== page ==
Fortunately Dr Doran stands no chance of being elected in Lagan Valley today. He should perhaps remember that Loyal Ulstermen have had their own way of dealing with terrorists and their apologists – Sheena Campbell (who was Sinn Fein candidate in the same Upper Bann by-election when Dr Doran stood for the Greens, and was the fiancée of IRA bomber and sniper Brendan Curran) was executed by the UVF in October 1992.
This afternoon nominations closed for the Northern Ireland Assembly elections. Voters in the province go to the polls on the same day as the London, English local, Scottish Parliamentary and Welsh Assembly elections on May 5th. At the previous NI Assembly election in 2011 the BNP had three candidates, but neither the BNP nor NF will have candidates in Northern Ireland this year, nor will any of the smaller racial nationalist parties.
The main concern of most H&D readers in Ulster will be to see that those political forces prepared to resist Sinn Fein (political arm of the terrorist IRA) maximise their vote. Due to the terms under which the Assembly and Northern Ireland Executive were constituted, following the 1998 Good Friday Agreement, power sharing among the various parties is guaranteed, with executive positions being allocated to any party with a significant number of Assembly seats.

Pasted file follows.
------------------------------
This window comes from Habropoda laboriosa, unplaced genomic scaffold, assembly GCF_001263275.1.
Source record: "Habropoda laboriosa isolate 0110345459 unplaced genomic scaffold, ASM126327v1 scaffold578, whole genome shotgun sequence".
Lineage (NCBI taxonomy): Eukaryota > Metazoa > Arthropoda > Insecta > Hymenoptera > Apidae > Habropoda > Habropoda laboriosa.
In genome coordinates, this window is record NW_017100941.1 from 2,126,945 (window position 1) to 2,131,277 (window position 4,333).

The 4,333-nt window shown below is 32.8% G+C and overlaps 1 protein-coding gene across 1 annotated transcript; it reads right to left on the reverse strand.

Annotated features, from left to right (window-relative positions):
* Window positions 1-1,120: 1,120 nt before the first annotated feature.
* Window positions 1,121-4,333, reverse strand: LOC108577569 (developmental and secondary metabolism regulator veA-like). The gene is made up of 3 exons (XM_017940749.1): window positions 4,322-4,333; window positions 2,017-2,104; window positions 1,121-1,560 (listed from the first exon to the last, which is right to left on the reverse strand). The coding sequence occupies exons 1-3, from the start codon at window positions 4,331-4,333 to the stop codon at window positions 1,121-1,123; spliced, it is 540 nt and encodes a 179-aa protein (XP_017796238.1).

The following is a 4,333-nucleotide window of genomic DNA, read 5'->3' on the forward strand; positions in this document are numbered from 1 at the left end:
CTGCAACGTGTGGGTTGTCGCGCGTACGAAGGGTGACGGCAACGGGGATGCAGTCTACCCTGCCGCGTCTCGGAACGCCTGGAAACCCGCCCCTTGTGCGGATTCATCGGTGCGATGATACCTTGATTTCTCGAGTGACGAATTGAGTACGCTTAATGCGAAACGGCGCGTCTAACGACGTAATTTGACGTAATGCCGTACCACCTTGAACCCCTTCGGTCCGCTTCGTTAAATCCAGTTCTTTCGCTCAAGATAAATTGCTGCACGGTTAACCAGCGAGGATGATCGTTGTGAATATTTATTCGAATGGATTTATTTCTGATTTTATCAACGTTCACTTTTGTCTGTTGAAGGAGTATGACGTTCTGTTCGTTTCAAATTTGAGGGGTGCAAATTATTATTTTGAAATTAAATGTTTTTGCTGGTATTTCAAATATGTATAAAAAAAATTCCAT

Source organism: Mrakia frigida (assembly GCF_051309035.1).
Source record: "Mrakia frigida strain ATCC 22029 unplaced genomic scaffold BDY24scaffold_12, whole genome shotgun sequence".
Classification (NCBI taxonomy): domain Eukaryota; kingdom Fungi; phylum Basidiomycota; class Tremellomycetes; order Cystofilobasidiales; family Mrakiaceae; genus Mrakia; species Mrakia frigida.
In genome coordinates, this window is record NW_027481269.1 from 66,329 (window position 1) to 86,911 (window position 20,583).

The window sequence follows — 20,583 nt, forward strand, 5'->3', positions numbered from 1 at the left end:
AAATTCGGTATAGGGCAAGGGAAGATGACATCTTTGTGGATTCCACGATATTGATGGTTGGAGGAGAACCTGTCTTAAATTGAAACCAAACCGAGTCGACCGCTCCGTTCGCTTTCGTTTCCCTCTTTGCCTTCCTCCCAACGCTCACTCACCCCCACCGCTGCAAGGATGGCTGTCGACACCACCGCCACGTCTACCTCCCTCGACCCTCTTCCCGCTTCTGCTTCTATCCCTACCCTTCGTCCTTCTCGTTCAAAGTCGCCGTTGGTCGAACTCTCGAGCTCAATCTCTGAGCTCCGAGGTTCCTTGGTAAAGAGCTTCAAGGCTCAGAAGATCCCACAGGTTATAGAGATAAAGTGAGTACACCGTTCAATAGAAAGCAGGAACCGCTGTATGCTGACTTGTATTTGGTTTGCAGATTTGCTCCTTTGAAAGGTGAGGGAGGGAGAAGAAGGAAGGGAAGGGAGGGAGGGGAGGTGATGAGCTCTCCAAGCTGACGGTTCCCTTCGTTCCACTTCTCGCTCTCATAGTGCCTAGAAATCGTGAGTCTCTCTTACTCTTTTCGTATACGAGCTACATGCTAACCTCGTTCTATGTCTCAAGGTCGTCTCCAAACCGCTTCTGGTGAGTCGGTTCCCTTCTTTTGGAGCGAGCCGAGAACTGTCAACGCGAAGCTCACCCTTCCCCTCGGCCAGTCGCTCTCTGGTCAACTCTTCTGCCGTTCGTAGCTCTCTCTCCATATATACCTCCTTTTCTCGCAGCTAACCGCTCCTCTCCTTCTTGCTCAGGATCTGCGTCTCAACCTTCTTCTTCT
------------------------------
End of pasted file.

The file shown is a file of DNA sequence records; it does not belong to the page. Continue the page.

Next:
Nevertheless there will be considerable interest in how the balance within unionism works out between the once dominant Ulster Unionist Party, the Democratic Unionist Party (DUP) whose leader Arlene Foster is the outgoing First Minister, the dissident Traditional Unionist Voice (TUV) and various independents, such as former DUP activist Billy Dickson, who is standing in South Belfast.
UKIP has made some modest inroads in Northern Ireland, mostly winning votes within the unionist community, but won no Assembly seats at the last election in 2011 and will probably fail again, despite the proportional electoral system which gives some chance to smaller parties. The big story here is in South Down, where Henry Reilly (then UKIP’s chairman in Northen Ireland) achieved his party’s best result by far in 2011, polling 5.6%. Mr Reilly was expelled from UKIP in November 2015 following an internal dispute and now sits as a TUV councillor – he will be TUV candidate for the Assembly this year, and UKIP will have no candidate in South Down. Mr Reilly has denounced his former party for changing its policy and becoming too much in favour of the Good Friday Agreement: “In my view the GFA is not working and needs radical root and branch reform. That is what Ukip previously stood for. Now they are just another small-pro-agreement party.”
Mr Reilly has a strong chance of winning an Assembly seat this year, particularly with his strong personal vote in the fishing port of Kilkeel.
In North Antrim, Donna Anderson, a former TUV councillor who defected to UKIP, will be standing for the Assembly against TUV’s leader Jim Allister, who is almost certain to be re-elected. UKIP will be contesting 13 of the 18 constituencies: aside from South Down, they are missing only the Republican/Catholic strongholds of West Belfast, West Tyrone, Fermanagh & South Tyrone and Foyle.